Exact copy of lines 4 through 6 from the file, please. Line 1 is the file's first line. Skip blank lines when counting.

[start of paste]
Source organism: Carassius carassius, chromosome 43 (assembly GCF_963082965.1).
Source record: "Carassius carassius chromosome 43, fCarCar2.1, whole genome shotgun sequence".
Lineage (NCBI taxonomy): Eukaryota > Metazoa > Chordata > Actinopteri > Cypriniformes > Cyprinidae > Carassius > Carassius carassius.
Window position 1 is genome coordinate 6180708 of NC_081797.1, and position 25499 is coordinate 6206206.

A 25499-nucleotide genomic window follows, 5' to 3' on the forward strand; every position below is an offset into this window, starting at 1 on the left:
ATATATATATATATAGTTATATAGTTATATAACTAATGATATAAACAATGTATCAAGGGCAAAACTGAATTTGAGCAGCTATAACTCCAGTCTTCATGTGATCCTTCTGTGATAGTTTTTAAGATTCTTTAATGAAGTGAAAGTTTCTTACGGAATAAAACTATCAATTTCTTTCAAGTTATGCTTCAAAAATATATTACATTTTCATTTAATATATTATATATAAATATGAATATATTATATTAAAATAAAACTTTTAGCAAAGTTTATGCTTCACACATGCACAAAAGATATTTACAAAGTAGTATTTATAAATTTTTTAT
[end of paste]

Window position 1 is genome coordinate 6180708 of NC_081797.1, and position 25499 is coordinate 6206206.

A 25499-nucleotide genomic window follows, 5' to 3' on the forward strand; every position below is an offset into this window, starting at 1 on the left:
ATATATATATATATAGTTATATAGTTATATAACTAATGATATAAACAATGTATCAAGGGCAAAACTGAATTTGAGCAGCTATAACTCCAGTCTTCATGTGATCCTTCTGTGATAGTTTTTAAGATTCTTTAATGAAGTGAAAGTTTCTTACGGAATAAAACTATCAATTTCTTTCAAGTTATGCTTCAAAAATATATTACATTTTCATTTAATATATTATATATAAATATGAATATATTATATTAAAATAAAACTTTTAGCAAAGTTTATGCTTCACACATGCACAAAAGATATTTACAAAGTAGTATTTATAAATTTTTTAT